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Richard A. Brody is Professor Emeritus of Political Science at Stanford University and the author of Assessing the President: The Media, Elite Opinion, and Public Support (Stanford University Press).

This article appeared in the November 16, 1998, edition of The Polling Report.


The Lewinsky Affair and Popular
Support for President Clinton

by Richard A. Brody


Judging by all available indicators, President Clinton’s affair with Monica Lewinsky has had a very selective effect on aggregate public opinion. Over the past nine months the American public has substantially changed its view of Clinton as an individual but barely readjusted its perception of President Clinton as a political leader. In the latter respect for example, Americans’ evaluations of how President Clinton is ". . . handling his job as president" are remarkably stable during 1998. Data from eleven major polling organizations surveying in 194 separate national samples over the first ten months of 1998—the period following the revelation of the affair between the President and Ms. Lewinsky—show that more than six Americans in ten offer a positive assessment of the President’s job performance.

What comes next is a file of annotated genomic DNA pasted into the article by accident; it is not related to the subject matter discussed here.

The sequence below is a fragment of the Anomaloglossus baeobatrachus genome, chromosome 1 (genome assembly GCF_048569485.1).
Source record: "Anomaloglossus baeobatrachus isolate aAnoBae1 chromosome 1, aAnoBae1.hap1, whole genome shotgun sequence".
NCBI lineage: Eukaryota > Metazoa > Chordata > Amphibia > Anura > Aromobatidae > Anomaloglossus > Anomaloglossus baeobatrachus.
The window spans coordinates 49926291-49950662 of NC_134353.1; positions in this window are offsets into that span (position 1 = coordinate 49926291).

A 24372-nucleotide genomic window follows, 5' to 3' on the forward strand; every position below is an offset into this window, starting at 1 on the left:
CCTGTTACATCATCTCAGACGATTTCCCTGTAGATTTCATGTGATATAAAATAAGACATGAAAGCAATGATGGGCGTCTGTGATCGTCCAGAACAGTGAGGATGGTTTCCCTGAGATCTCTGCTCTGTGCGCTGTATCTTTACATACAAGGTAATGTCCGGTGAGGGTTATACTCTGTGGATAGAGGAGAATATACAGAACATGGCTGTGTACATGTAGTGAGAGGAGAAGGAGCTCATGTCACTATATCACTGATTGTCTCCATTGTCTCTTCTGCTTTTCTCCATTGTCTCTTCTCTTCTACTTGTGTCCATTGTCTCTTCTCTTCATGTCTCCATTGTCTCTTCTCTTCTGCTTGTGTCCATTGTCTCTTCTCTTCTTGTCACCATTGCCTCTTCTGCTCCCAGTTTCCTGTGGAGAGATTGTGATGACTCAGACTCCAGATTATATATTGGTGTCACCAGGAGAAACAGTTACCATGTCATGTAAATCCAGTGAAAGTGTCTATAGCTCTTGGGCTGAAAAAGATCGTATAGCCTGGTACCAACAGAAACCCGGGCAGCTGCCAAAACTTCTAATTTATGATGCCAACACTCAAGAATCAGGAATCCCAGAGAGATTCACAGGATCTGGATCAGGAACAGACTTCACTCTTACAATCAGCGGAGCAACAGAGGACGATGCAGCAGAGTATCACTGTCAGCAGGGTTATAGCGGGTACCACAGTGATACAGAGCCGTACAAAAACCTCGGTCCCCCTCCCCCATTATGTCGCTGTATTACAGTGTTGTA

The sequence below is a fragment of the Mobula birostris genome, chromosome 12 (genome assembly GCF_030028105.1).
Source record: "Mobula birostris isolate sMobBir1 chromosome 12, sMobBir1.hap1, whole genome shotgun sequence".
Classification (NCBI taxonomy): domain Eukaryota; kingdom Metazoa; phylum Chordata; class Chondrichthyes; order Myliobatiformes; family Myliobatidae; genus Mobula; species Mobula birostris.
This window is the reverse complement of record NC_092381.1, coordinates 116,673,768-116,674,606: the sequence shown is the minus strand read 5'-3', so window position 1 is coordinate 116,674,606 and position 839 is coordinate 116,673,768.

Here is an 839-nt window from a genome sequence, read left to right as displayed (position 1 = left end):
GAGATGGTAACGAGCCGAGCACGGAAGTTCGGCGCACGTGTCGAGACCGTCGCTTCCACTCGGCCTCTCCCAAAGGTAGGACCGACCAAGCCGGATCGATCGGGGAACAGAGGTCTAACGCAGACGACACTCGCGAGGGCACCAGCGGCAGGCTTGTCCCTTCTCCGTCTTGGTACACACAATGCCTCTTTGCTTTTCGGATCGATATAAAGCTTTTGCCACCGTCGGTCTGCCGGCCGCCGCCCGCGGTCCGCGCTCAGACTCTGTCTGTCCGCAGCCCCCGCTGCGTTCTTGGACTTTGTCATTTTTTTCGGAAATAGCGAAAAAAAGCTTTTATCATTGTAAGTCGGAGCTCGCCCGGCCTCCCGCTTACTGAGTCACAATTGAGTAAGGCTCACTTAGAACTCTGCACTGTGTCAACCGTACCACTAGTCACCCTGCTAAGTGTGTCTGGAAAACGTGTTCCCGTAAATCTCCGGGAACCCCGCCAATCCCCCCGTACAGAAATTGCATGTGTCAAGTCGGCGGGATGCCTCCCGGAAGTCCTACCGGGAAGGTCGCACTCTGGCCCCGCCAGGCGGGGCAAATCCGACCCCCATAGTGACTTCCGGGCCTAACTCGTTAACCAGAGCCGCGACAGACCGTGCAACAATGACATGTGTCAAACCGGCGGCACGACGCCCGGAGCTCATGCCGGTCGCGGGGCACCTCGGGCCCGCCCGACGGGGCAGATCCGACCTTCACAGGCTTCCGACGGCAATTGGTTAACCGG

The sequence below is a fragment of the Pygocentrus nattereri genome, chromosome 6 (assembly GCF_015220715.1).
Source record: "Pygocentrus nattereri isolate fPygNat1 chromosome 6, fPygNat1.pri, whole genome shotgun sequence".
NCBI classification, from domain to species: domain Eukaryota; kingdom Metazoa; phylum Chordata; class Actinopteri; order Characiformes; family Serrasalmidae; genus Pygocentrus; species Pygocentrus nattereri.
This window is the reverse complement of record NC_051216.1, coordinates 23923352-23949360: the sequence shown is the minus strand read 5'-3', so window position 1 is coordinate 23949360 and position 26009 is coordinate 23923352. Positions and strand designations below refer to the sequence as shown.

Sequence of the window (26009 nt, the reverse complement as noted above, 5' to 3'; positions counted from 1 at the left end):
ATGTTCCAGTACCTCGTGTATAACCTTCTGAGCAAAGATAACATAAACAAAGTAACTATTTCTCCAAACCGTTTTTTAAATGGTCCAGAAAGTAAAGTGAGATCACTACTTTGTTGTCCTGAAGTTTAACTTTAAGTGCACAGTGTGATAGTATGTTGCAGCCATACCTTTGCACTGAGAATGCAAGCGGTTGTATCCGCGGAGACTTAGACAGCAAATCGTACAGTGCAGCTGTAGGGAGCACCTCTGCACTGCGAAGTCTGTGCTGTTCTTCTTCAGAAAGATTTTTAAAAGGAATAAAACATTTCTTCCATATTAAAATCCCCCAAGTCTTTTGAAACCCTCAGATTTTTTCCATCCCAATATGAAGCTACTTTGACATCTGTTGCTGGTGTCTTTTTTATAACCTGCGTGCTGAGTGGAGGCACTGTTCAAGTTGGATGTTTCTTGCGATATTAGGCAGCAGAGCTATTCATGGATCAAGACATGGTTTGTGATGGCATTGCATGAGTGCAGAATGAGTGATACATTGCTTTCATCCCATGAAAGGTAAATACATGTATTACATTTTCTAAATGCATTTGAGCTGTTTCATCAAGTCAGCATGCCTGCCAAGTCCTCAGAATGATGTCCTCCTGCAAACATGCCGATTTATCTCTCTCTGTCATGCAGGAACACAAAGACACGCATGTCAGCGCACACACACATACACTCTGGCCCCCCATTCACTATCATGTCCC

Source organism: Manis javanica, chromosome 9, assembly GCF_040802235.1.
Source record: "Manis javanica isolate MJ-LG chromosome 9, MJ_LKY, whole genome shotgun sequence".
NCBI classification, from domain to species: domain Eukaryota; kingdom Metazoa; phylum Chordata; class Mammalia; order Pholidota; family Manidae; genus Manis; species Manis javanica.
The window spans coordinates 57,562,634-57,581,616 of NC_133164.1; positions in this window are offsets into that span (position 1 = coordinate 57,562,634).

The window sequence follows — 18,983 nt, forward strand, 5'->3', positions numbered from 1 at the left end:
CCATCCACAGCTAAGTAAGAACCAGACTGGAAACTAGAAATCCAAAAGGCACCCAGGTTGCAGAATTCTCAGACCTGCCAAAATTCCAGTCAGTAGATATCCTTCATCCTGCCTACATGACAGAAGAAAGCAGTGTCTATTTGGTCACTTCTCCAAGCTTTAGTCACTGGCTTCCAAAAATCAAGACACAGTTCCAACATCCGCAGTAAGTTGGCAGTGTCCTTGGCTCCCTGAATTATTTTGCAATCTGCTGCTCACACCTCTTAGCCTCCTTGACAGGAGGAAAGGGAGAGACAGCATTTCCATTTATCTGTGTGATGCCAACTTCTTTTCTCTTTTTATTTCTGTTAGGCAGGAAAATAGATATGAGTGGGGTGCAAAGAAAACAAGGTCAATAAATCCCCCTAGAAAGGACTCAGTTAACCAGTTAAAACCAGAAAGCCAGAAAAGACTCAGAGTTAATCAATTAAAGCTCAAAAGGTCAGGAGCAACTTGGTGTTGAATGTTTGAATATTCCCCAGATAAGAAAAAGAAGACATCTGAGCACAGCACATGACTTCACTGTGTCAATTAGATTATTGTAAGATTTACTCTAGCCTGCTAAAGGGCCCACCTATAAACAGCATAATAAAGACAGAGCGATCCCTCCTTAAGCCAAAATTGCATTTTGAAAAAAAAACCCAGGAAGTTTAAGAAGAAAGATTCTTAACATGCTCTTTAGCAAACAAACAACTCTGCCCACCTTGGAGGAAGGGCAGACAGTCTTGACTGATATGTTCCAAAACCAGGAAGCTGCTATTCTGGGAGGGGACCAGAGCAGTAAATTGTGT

Given saturation coverage of the affair and a rising tide of criticism of President Clinton by the media and political opinion leaders, we are hard put to account for this pattern of support. Most explanations of the dynamics of public opinion would lead us to expect a negative public judgment of the President’s "handling of his job." Presidents often get boosts in approval from major international crises but there has been, in this period, no such crisis. Without a rally to offset the Lewinsky affair, we have to rethink our standard explanations of what the public is responding to when it forms opinions of presidential performance.

The Lewinsky affair was the major news story of the period and by no sleight of hand can this news be characterized as anything but bad news from President Clinton’s perspective. In general, we expect bad news to erode support for the president but no erosion has taken place. It is not that the American people ignore scandal when judging a president. On the surface, this scandal bears a strong resemblance to Watergate but, in contrast to the Lewinsky affair, the news stories flowing from Watergate had a profound and negative effect on assessments of President Nixon’s handling of the job.

There is no gainsaying the fact that the Lewinsky affair has produced a large volume of negative news which should have reduced Clinton’s support. Why did conventional wisdom and past research fail in this case? What does this tell us about how the American public forms its opinions?